Wednesday, March 21, 2012

Quest New Year, 2012


I had a great sit in session at Tim Horton's on 8th and Cumberland on March 17th. I sat, read and wrote for well over 2 hrs. on my own and then for another 2 hrs. with Vin and James. 

In attendance: Mike, James, Vin
Regrets: Dave
Absent: Geof

I hope all Questers managed to find the renewal that we all crave. I was suffering from serious lethargy, due to cold. I still managed to have a fine evening and stay up until 1:30am. We mostly reminisced and drank coffee (I broke a very long dry spell by winning a free coffee -- despite the stated 1:6 odds). I am still hopeful that we can get together for a more formal gathering if/when Dave makes it to Saskatoon.

What follows is a peek into my brain while reflecting on the celebration that is Quest New Year. My thoughts aren't well edited. I've mostly included them as part of my need to archive my thinking.

********

I don’t know what the Quest Era is. Traditionally, we have kept track of Quest birthdays, as it were. Working from an increasingly difficult place of my shaky memory… I met the questers after about 6 months of university -- when I was in 1st year. That would make it 1991. Therefore, March 17, 1991 is QE0, making this QE21. Sounds reasonable anyway. Of course, there have been adjustments to the calendar to compensate for failed meetings and the like. I can no longer be responsible for knowing that.

I still find this day holds a great importance for me, but something has changed. It’s been happening for a few years, now, but I think something fundamental has happened for me.

By now, everyone I know is pretty aware that I have traditionally suffered from what I have begun to think of as SAD or Seasonal Affective Disorder. I can trace it back to early university, which is the first time that I started to match my emotional state to the seasons. It took me quite a few years to identify that there was a direct mapping of my depression to the particular months of January and February. I’m not convinced that the celebration of Quest New Year, which is at it’s heart a Spring festival, was entirely an accident. I think there is something critical to human success that involves celebrating the retreat of winter. I didn’t pick the Quest New Year – I’m certain that it picked me, in a sense.

After months of study and slowly spiraling out of control, missing classes, struggling to find meaning in what I have been doing, there is a desperate need for renewal. QNY has always been that event. The opportunity I need to seize control of my life, try to reinstate order, and try and make sense of what IT is all about. Goal setting has always been key, whether I was planning to write a novel, run a marathon or studiously avoid setting a goal (because I was beyond it that year).

In an adult life filled with epiphany, I think I’m getting close to the real deal. And it only took 21 years.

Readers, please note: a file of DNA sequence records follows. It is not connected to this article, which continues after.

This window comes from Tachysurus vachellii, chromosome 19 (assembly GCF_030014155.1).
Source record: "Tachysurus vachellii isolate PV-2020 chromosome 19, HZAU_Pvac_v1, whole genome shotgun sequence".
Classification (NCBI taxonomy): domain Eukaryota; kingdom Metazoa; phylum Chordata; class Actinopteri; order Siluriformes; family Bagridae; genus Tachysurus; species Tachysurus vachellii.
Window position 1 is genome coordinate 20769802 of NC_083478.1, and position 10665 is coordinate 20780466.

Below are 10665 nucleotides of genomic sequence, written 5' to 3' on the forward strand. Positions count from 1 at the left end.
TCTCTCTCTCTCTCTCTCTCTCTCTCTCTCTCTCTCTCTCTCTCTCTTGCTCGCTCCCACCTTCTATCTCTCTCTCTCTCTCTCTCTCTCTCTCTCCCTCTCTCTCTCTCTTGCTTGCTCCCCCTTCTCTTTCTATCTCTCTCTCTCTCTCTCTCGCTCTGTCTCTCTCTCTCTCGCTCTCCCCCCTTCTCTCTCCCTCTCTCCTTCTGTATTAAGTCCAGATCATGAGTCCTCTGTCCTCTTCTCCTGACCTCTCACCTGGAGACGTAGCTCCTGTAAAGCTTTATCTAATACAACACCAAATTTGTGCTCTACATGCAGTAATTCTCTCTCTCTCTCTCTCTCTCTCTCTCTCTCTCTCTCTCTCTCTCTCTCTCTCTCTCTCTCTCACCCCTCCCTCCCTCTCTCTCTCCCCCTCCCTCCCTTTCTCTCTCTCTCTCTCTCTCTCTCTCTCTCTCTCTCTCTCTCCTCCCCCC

Setting and achieving goals wasn’t something I ever learned to do as a child. I don’t like to blame my parents for somehow “scarring” me this way. They certainly never told me outright not to set goals. I’m sure they must have set goals of some sort, or encouraged me to do so. It just couldn’t compete with my ability to adopt the coping mechanism of never planning for the future. My childhood was a typical chaotic existence. I couldn’t count on Dad to be anywhere at any particular time and Mom was at her wit's end, trying to keep us in food and clothing. Taking that into consideration, I think that they actually did very well. But, the result was that I found it most useful to not plan ahead. I have always been quick on my toes. Much better to pull something off at the last minute and impress people than to plan ahead and efficiently underwhelm someone. I don’t think that was the only way to survive, and I can see from the example of my wife that, in fact, things can go completely the opposite way. But, that is how it went for me.

As I went through university, the meeting of goals became a virtual necessity for the first time in my life. QNY came to exemplify my goal setting. Here is what I have recently discovered. I always set my goals to be something I thought I wanted to do, or wanted to find out if I could do. If I failed, it was because I was no good at the thing (Of course there was always room for the option that I was just no good). I didn’t have the words for it at the time, but I had a very “closed mindset”. Quite recently, I have begun to change. Now, I think of what I want to do and I set a series of reasonable steps. I innately believe that I can achieve the goal. Not because I am good enough at it, but because I can learn to do virtually anything if I am patient and provide myself with encouragement. I’ve taken to thinking of it as parenting myself. Wendy helped me develop the practice when she pointed out the super patient and encouraging manner I had with my children and those in my dayhome and contrasted that with the way I limit and trash-talk myself. It was a revelation.

I struggled to find the benefits of this new thinking until I began to read about the concept of FLOW, which I have talked about before. Once I began to apply my parenting self talk with challenges that were carefully balanced to maximize opportunities for flow, things began to take off.

More carefully balancing the challenges in my life and adopting an open mindset have lead me to have the best winter of my adult life. Happy New Year to me!